Does the impact of the viewer influence your work and if so how? I like to make work which works on a visual and mental level. Bob Geldof recently bought ‘Celebrate Peasants’, which tickled me.
What led you to become an artist? Being a left-hander, I am strongly right-brained. Being creative does come easily for me but it was always a toss-up between art & words (I won the English & Art award for every year of my secondary education). It feels great to make money from what I love doing. After my MA in Sequential Design & Illustration, I felt that I needed to get my hands messy, so took Jane Sampson’s Silk screen course. We clicked and I immediately began investing my time and effort into learning from the masters. Screen printing is one of those things which totally clicked for me. I am completely passionate about everything to do with it.
What’s your strongest memory of your childhood? The sun and the sand. I lived in Saudi Arabia for 10 years and I went to an American school and lived on a massive compound which I explored every inch of. Being transgendered and for other reasons, I don’t have the best memories of my childhood. I think that’s why I’ve chosen a profession where I get to have the innocence of exploration and ability to do things my way. That doesn’t mean I’m a control freak at all, it’s the opposite. I enjoy anti-regime since that was heavily enforced as a child.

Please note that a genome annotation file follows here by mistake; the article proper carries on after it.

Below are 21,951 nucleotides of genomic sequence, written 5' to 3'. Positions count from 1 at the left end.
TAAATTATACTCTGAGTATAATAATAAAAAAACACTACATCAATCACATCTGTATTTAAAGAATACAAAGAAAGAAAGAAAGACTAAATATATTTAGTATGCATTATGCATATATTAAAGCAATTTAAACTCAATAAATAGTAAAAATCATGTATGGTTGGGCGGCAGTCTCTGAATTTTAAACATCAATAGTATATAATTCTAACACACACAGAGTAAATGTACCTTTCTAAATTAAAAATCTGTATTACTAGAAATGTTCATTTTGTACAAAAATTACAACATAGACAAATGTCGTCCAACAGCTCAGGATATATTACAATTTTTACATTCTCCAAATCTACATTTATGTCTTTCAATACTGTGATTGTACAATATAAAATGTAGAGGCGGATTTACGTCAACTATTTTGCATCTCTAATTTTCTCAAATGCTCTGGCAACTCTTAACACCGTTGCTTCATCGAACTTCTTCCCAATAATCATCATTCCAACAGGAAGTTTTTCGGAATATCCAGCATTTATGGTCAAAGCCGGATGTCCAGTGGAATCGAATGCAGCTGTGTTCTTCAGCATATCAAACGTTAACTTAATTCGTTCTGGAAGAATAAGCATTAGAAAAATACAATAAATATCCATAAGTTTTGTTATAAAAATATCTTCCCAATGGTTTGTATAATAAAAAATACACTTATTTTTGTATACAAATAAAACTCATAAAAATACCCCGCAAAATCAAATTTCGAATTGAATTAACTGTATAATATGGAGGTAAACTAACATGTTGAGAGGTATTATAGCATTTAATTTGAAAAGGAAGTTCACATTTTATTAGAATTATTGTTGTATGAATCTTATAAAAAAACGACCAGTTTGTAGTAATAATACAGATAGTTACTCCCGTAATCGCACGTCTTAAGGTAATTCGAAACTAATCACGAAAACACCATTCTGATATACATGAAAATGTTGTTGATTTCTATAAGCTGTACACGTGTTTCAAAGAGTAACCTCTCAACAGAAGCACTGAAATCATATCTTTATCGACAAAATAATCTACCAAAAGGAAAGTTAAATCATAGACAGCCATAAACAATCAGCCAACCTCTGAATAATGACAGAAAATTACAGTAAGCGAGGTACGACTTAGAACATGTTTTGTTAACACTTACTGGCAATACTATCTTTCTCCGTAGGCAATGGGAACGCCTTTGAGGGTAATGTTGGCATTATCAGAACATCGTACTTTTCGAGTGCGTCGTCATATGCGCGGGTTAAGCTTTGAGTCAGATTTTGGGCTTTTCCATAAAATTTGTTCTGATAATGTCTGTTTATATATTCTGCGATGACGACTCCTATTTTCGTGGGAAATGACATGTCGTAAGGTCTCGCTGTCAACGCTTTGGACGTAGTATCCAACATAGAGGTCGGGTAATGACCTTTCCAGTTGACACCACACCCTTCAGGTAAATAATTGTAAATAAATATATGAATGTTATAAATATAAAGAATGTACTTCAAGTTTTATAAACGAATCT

What themes do you pursue? Animal imagery. Celebration of life. Commentary on society. Creation. Humour. Love.
What jobs have you done other than being an artist? I gutted fish & washed up in old town Hastings for £2 an hour, waitered for horrible low-budget weddings, worked at the British Consulate in business development in Seattle, did medical testing (which paid for my MA), worked for the Friday-Ad (using an ancient system), and was a food/music critic.
What memorable responses have you had to your work? Watching my prints sell out at the De La War gig for Unkle was really thrilling.
What makes you angry? Disrespect of others. Lack of common sense. Space invaders.When are you happiest? When I pause to breathe and really live in the present. With a belly full of gourmet grub and the time to draw.
What superpower would you have and why? The ability to fly/transport. I always wanted to (time) travel.
Name three artists you’d like to be compared to and why. Andy Warhol. Gilbert & George. Stefan Sagmeister. They are all weirdos just like me. I connect with Warhol’s inherent shyness and contradictory wish to be in the public eye.
What’s your favourite or most inspirational place? Berlin always gets my juices going. My friend has a gallery there. I hear there’s an old hospital where you can rent out space to screenprint. It would be ace to do a project out there.
What’s the best piece of advice you’ve been given? Rolf Harris once told me to read and write a lot when I met him at a party when I was 17.
In another life (if you weren’t an artist) what would you be doing? I can’t imagine not being creative.... In another life I could be helping animals, growing fields and fields of hemp, a writer or perhaps a detective.